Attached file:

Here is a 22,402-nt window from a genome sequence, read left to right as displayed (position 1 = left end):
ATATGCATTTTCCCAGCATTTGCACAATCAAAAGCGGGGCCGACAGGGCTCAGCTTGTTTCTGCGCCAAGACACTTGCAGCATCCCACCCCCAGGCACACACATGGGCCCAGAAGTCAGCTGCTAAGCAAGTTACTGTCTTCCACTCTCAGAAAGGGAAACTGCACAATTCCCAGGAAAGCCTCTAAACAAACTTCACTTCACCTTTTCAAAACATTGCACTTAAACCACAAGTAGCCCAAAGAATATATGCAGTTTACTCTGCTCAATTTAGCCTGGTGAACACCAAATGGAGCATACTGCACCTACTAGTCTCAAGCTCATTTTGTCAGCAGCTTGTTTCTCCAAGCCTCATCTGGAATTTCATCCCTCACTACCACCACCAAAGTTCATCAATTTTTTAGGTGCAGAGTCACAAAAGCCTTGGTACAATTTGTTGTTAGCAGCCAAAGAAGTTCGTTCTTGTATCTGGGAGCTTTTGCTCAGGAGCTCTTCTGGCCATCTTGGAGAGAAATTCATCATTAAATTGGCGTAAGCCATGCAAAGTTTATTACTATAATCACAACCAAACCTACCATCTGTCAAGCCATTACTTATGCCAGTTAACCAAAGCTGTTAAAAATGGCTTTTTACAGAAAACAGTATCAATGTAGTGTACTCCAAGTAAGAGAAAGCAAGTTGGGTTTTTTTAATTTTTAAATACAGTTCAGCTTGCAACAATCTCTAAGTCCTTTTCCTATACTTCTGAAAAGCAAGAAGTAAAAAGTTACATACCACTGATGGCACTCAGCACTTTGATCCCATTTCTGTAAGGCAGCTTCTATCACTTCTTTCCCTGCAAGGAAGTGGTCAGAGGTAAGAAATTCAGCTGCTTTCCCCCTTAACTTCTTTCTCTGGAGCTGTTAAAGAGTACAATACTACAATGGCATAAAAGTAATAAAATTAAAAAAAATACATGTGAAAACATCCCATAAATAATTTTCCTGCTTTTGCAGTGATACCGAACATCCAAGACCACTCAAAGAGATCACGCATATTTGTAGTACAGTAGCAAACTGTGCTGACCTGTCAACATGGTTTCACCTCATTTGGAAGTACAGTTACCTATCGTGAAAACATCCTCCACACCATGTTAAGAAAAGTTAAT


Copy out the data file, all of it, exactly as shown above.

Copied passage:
Here is a 22,402-nt window from a genome sequence, read left to right as displayed (position 1 = left end):
ATATGCATTTTCCCAGCATTTGCACAATCAAAAGCGGGGCCGACAGGGCTCAGCTTGTTTCTGCGCCAAGACACTTGCAGCATCCCACCCCCAGGCACACACATGGGCCCAGAAGTCAGCTGCTAAGCAAGTTACTGTCTTCCACTCTCAGAAAGGGAAACTGCACAATTCCCAGGAAAGCCTCTAAACAAACTTCACTTCACCTTTTCAAAACATTGCACTTAAACCACAAGTAGCCCAAAGAATATATGCAGTTTACTCTGCTCAATTTAGCCTGGTGAACACCAAATGGAGCATACTGCACCTACTAGTCTCAAGCTCATTTTGTCAGCAGCTTGTTTCTCCAAGCCTCATCTGGAATTTCATCCCTCACTACCACCACCAAAGTTCATCAATTTTTTAGGTGCAGAGTCACAAAAGCCTTGGTACAATTTGTTGTTAGCAGCCAAAGAAGTTCGTTCTTGTATCTGGGAGCTTTTGCTCAGGAGCTCTTCTGGCCATCTTGGAGAGAAATTCATCATTAAATTGGCGTAAGCCATGCAAAGTTTATTACTATAATCACAACCAAACCTACCATCTGTCAAGCCATTACTTATGCCAGTTAACCAAAGCTGTTAAAAATGGCTTTTTACAGAAAACAGTATCAATGTAGTGTACTCCAAGTAAGAGAAAGCAAGTTGGGTTTTTTTAATTTTTAAATACAGTTCAGCTTGCAACAATCTCTAAGTCCTTTTCCTATACTTCTGAAAAGCAAGAAGTAAAAAGTTACATACCACTGATGGCACTCAGCACTTTGATCCCATTTCTGTAAGGCAGCTTCTATCACTTCTTTCCCTGCAAGGAAGTGGTCAGAGGTAAGAAATTCAGCTGCTTTCCCCCTTAACTTCTTTCTCTGGAGCTGTTAAAGAGTACAATACTACAATGGCATAAAAGTAATAAAATTAAAAAAAATACATGTGAAAACATCCCATAAATAATTTTCCTGCTTTTGCAGTGATACCGAACATCCAAGACCACTCAAAGAGATCACGCATATTTGTAGTACAGTAGCAAACTGTGCTGACCTGTCAACATGGTTTCACCTCATTTGGAAGTACAGTTACCTATCGTGAAAACATCCTCCACACCATGTTAAGAAAAGTTAAT